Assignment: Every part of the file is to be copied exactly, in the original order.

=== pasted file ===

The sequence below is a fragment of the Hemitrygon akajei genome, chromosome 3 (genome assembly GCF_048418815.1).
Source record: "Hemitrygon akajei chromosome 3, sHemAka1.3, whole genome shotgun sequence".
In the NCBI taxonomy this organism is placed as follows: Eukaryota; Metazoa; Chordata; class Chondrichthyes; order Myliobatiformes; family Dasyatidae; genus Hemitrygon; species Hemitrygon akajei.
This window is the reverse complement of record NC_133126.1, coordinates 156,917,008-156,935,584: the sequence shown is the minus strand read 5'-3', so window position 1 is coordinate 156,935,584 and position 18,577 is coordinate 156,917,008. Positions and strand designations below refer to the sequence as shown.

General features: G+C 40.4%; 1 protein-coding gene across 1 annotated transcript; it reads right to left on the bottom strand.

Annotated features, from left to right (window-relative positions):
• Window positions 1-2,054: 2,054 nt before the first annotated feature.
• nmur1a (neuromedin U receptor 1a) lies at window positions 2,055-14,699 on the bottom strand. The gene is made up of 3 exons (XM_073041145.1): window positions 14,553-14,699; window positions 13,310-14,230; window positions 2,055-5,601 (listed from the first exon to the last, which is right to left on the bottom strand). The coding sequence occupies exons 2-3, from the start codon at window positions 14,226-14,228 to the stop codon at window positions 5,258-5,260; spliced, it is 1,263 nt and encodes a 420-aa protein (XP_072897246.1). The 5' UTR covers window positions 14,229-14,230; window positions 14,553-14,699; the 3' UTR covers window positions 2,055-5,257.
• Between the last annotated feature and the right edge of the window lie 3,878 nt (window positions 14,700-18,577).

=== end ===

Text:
The sequence below is a fragment of the Hemitrygon akajei genome, chromosome 3 (genome assembly GCF_048418815.1).
Source record: "Hemitrygon akajei chromosome 3, sHemAka1.3, whole genome shotgun sequence".
In the NCBI taxonomy this organism is placed as follows: Eukaryota; Metazoa; Chordata; class Chondrichthyes; order Myliobatiformes; family Dasyatidae; genus Hemitrygon; species Hemitrygon akajei.
This window is the reverse complement of record NC_133126.1, coordinates 156,917,008-156,935,584: the sequence shown is the minus strand read 5'-3', so window position 1 is coordinate 156,935,584 and position 18,577 is coordinate 156,917,008. Positions and strand designations below refer to the sequence as shown.

General features: G+C 40.4%; 1 protein-coding gene across 1 annotated transcript; it reads right to left on the bottom strand.

Annotated features, from left to right (window-relative positions):
• Window positions 1-2,054: 2,054 nt before the first annotated feature.
• nmur1a (neuromedin U receptor 1a) lies at window positions 2,055-14,699 on the bottom strand. The gene is made up of 3 exons (XM_073041145.1): window positions 14,553-14,699; window positions 13,310-14,230; window positions 2,055-5,601 (listed from the first exon to the last, which is right to left on the bottom strand). The coding sequence occupies exons 2-3, from the start codon at window positions 14,226-14,228 to the stop codon at window positions 5,258-5,260; spliced, it is 1,263 nt and encodes a 420-aa protein (XP_072897246.1). The 5' UTR covers window positions 14,229-14,230; window positions 14,553-14,699; the 3' UTR covers window positions 2,055-5,257.
• Between the last annotated feature and the right edge of the window lie 3,878 nt (window positions 14,700-18,577).